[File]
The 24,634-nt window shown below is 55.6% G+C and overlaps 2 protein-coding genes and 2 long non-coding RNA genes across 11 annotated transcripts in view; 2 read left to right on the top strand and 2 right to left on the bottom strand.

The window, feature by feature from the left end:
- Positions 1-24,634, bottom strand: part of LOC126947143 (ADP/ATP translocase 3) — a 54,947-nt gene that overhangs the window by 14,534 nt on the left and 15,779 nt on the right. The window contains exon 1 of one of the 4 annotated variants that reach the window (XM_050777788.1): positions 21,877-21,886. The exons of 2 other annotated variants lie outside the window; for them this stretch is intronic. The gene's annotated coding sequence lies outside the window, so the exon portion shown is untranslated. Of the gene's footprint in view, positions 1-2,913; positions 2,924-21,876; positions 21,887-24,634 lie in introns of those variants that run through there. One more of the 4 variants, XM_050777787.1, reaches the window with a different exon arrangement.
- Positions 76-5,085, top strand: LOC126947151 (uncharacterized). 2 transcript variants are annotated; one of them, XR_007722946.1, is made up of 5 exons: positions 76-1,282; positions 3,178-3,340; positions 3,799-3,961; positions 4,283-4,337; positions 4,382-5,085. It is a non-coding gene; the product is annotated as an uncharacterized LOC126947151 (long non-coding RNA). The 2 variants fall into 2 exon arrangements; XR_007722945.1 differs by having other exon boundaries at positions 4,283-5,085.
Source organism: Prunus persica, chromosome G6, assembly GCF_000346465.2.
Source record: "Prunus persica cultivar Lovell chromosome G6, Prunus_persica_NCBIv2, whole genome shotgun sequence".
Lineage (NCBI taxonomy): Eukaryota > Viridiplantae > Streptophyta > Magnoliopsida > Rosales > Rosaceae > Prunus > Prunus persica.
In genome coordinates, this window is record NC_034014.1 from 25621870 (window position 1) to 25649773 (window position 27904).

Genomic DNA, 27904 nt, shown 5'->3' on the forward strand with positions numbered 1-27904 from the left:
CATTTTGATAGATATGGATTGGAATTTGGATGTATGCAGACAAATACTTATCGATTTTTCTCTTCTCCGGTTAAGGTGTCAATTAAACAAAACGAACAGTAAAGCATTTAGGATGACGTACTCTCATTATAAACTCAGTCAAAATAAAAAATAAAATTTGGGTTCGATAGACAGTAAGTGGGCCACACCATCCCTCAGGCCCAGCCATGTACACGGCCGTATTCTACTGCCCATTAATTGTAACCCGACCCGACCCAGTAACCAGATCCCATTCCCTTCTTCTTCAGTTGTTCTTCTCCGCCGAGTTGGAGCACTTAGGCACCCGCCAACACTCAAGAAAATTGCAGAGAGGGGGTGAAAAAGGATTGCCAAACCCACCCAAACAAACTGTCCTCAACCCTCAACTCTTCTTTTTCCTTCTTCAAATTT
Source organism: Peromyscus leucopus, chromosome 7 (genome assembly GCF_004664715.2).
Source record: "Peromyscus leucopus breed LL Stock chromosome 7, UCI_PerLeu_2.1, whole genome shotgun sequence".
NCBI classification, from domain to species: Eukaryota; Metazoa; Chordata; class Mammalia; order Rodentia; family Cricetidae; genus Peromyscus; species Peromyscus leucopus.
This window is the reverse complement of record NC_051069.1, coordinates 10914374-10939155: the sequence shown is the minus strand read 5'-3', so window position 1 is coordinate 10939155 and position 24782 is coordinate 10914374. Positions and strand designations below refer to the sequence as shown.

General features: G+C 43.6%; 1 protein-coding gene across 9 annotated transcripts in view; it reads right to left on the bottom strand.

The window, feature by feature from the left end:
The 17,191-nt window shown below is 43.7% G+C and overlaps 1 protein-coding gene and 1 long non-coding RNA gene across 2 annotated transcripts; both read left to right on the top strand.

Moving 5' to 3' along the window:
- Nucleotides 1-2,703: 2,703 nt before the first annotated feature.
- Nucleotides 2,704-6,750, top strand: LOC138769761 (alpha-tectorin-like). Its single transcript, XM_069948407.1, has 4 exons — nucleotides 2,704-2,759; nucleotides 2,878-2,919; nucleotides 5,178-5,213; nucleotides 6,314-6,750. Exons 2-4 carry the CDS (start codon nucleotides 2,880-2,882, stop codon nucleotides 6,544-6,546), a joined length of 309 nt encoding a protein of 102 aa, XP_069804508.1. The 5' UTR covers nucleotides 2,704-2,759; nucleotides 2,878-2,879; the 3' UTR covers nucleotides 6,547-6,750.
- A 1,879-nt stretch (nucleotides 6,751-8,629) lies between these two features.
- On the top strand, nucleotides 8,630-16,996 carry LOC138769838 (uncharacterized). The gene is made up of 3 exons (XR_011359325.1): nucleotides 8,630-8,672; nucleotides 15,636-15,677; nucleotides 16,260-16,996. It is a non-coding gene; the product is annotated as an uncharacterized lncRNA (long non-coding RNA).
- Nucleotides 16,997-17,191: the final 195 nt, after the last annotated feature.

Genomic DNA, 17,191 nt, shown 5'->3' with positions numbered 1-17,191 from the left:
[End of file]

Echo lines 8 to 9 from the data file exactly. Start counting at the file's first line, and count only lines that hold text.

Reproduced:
In genome coordinates, this window is record NC_034014.1 from 25621870 (window position 1) to 25649773 (window position 27904).

Genomic DNA, 27904 nt, shown 5'->3' on the forward strand with positions numbered 1-27904 from the left: